William Donald Schaefer Building

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William Donald Schaefer Building
William Donald Schaefer Building.jpg
The William Donald Schaefer Building is the third-tallest building in Baltimore.
General information
Location 6 Saint Paul Place, Baltimore, Maryland, United States
Coordinates 39°17′23″N 76°36′51″W / 39.2898°N 76.6141°W / 39.2898; -76.6141Coordinates: 39°17′23″N 76°36′51″W / 39.2898°N 76.6141°W / 39.2898; -76.6141
Completed 1992
Opening 1992
Height
Antenna spire 590 ft (180 m)
Roof 493 ft (150 m)
Technical details
Floor count 37
Design and construction
Developer Maryland Department of General Services
References
[1][2]

The William Donald Schaefer Building, also known as the William Donald Schaefer Tower or simply the Donald Schaefer Building, is a skyscraper in Baltimore, Maryland. The building rises 37 floors and 493 feet (150 m) in height,[1] and stands as the third-tallest building in the city. If the flagpole atop the building, which reaches 590 feet, is included, the building would be the tallest in the state (flagpoles are normally not counted when determining architectural height).[3] The nine upper floors are unoccupied and contain a spiral staircase to the top floor.[3] The structure was completed in 1992.[2]

The William Donald Schaefer Building was named after William Donald Schaefer, who served as the mayor of Baltimore from 1971 until 1986.[1] Schaefer later served as the Governor of the state of Maryland from 1987 until 1995.[1]

The building began its life as the "Merritt Tower" after the Merritt Commercial Savings and Loan. This savings and loan association went bankrupt after a run on its deposits in 1985 and was partially responsible for the collapse of the Maryland Savings-Share Insurance Corporation, a quasi-public nonprofit corporation which guaranteed deposits in state chartered banks and thrifts.[4] The building was sold at auction for US$30 million.[3] After a succession of owners, the Maryland Department of General Services purchased the building from Chemical Bank of New York for US$12.2 million.[3]

Building characteristics[edit]

The upper floors were actually designed as a loft apartment with a huge palladian window overlooking the inner harbor. It was to be a "shag pad" for the developer's (the president of the bank) own personal and very private use. The floor in front of the window had been scheduled to have a hot tub installed there and the upper mezzanine style half floors on the left and right sides of the space were to be bed room areas for his personal entertainment. As of 2008 the final finished floor is a conference room of the Maryland Transit Administration.[5]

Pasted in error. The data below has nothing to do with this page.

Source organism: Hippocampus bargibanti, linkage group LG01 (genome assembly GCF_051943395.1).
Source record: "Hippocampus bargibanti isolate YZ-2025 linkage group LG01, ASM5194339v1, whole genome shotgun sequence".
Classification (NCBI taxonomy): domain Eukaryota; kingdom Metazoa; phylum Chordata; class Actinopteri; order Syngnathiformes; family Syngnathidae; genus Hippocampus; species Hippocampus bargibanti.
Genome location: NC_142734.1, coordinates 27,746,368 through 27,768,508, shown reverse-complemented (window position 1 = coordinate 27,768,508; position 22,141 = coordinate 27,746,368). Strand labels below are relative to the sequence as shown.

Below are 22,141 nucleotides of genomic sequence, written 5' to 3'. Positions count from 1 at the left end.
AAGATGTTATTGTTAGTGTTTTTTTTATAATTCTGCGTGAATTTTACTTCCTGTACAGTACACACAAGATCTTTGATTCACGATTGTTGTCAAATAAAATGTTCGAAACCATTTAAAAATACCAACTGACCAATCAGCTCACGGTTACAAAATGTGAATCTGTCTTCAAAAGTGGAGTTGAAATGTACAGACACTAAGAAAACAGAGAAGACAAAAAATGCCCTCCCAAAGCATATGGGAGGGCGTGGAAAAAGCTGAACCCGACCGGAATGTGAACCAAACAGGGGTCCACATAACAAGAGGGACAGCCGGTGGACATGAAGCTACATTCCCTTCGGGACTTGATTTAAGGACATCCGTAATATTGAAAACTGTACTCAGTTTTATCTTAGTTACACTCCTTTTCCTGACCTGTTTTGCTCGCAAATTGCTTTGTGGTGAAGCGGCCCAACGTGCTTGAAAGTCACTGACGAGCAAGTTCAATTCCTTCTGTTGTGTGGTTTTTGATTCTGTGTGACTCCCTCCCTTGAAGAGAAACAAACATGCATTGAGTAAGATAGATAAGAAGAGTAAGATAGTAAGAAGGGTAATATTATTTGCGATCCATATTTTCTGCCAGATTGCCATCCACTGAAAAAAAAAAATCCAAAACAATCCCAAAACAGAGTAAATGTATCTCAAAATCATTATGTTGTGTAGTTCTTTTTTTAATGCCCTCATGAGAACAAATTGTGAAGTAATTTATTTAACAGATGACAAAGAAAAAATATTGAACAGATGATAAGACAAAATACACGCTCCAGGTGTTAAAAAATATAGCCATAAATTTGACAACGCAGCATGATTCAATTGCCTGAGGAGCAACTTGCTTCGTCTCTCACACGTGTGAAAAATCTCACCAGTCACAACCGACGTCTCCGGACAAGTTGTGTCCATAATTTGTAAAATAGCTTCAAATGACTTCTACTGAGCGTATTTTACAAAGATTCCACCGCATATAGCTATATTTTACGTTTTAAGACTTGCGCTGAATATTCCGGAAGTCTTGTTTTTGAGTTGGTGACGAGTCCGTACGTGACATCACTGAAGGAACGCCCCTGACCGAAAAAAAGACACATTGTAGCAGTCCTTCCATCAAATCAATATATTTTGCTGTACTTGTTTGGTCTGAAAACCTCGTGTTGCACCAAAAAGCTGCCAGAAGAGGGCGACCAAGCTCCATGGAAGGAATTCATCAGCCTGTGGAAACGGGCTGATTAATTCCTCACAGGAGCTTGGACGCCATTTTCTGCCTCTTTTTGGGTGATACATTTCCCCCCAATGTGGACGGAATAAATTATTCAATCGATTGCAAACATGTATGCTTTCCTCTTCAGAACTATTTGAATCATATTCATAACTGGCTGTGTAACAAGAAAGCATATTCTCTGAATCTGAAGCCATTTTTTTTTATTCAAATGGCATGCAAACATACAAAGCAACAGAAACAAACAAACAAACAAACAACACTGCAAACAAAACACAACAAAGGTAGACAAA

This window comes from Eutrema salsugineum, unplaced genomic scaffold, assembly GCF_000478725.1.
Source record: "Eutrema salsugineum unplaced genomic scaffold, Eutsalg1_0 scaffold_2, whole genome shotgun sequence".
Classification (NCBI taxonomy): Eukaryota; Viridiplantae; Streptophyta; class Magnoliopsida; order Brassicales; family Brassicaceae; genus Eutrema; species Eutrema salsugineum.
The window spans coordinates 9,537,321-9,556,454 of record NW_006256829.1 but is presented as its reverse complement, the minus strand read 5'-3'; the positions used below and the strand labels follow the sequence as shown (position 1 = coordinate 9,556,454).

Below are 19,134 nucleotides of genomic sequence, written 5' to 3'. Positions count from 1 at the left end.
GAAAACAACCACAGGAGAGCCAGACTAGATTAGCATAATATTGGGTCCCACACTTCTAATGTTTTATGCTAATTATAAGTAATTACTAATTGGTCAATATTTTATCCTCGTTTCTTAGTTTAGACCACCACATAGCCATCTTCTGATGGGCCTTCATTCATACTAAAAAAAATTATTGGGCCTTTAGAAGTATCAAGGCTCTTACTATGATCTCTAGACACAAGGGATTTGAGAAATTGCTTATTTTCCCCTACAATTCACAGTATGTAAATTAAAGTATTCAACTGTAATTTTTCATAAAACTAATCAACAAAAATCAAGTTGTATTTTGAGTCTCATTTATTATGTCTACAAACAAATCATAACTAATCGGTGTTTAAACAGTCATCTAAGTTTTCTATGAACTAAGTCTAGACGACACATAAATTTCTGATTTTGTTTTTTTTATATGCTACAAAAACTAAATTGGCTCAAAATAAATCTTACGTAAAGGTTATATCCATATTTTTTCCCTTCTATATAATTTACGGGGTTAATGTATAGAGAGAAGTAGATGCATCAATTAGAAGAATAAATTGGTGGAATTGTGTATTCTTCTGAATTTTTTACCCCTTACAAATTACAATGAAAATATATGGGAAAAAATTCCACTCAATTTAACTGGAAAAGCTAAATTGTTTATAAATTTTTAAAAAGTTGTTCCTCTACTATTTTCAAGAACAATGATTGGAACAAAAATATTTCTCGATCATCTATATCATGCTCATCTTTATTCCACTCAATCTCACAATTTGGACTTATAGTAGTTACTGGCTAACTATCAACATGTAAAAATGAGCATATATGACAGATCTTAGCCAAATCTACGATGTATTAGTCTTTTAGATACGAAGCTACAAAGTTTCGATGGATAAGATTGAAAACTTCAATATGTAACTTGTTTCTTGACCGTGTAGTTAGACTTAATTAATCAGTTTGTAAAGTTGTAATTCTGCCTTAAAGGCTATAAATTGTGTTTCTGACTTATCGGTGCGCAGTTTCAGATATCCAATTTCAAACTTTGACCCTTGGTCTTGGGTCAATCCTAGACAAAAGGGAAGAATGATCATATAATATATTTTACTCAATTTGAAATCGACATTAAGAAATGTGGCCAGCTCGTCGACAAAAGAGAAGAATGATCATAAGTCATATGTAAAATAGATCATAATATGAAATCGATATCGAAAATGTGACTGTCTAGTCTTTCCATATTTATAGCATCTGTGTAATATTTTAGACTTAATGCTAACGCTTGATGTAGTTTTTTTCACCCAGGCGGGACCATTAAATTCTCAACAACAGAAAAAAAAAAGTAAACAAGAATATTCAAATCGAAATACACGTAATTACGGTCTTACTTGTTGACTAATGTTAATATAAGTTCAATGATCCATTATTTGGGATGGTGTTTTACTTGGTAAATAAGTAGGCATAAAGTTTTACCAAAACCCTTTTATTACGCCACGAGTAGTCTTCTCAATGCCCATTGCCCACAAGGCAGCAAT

Tenants[edit]

The building houses several state agencies. It hosts headquarters of several agencies, including the Maryland Transit Administration,[6][7] the Board of Contract Appeals (Suite 601),[7][8] the Maryland Governor's Office of Minority Affairs (Suite 1502),[7][9] the Maryland Office of People's Counsel (Suite 2102),[7][10] the Maryland Commission on Civil Rights (Suite 900),[7][11] the Office of the Public Defender (Suite 1400),[7][12] the Maryland Public Service Commission (16th Floor),[7][13] and the Maryland Teachers & State Employees Supplemental Retirement Plans system (Suite 200).[7][14] It also houses branch offices of the Department of Assessments and Taxation, the Department of General Services, an office of the Governor of Maryland, the Governor's Office of Health Care Alternative Dispute Resolution, the Governor's Office of Homeland Security, the Department of Health and Mental Hygiene, the Maryland Automobile Insurance Fund, and the Property Tax Assessment Appeal Boards.[7]

See also[edit]

References[edit]

  1. ^ a b c d "William Donald Schaefer Tower". Emporis.com. Retrieved 2008-06-24. 
  2. ^ a b "Donald Schaefer Building". SkyscraperPage.com. Retrieved 2008-06-24. 
  3. ^ a b c d Rosen, Andy (June 20, 2008). "What's atop the Schaefer Tower in Baltimore?". The Daily Record (Baltimore). Retrieved 2009-02-22. 
  4. ^ 'Brandenburg v. Seidel', 859 F.2d 1179, 1181 (4th Cir. 1988).
  5. ^ "What's atop the Schaefer Tower in Baltimore?" The Baltimore Daily Record. June 20, 2008. Retrieved on September 18, 2012.
  6. ^ "Contact MTA." Maryland Transit Administration. Retrieved on September 18, 2012. "Maryland Transit Administration 6 St. Paul St. Baltimore, MD 21202-1614"
  7. ^ a b c d e f g h i "DGS Managed Facilities William Donald Schaefer Tower." Maryland Department of General Services. Retrieved on September 18, 2012. "Location 6 Saint Paul Street Baltimore, MD 21202"
  8. ^ "Home." Maryland Board of Contract Appeals. Retrieved on September 18, 2012. "6 St. Paul Street, Suite 601 | Baltimore, MD 21202-1608"
  9. ^ "Contact Us." Maryland Governor's Office of Minority Affairs. Retrieved on September 18, 2012. "Governor's Office of Minority Affairs Suite 1502 6 Saint Paul Street Baltimore MD 21202 "
  10. ^ "Home." Maryland Office of People's Counsel. Retrieved on September 18, 2012. "6 Saint Paul Street, Suite 2102 - Baltimore, MD 21202"
  11. ^ "Home." Maryland Commission on Civil Rights. Retrieved on September 18, 2012. "6 St Paul Street, Suite 900 - Baltimore MD 21202 - 1-800-705-3493"
  12. ^ "Contact." Maryland Office of the Public Defender. Retrieved on September 18, 2012. "OPD Administration 6 Saint Paul Street Suite 1400 Baltimore, MD 21202 "
  13. ^ "Contact Us." Maryland Public Service Commission. Retrieved on September 18, 2012. "William Donald Schaefer Tower 6 St. Paul St., 16th Floor Baltimore, MD 21202"
  14. ^ "Directions to MSRP." Maryland Teachers & State Employees Supplemental Retirement Plans. Retrieved on September 18, 2012. "Directions to MSRP Wm. Donald Schaefer Twr., Suite 200, 6 St. Paul St., Baltimore, Maryland 21202-1608"

External links[edit]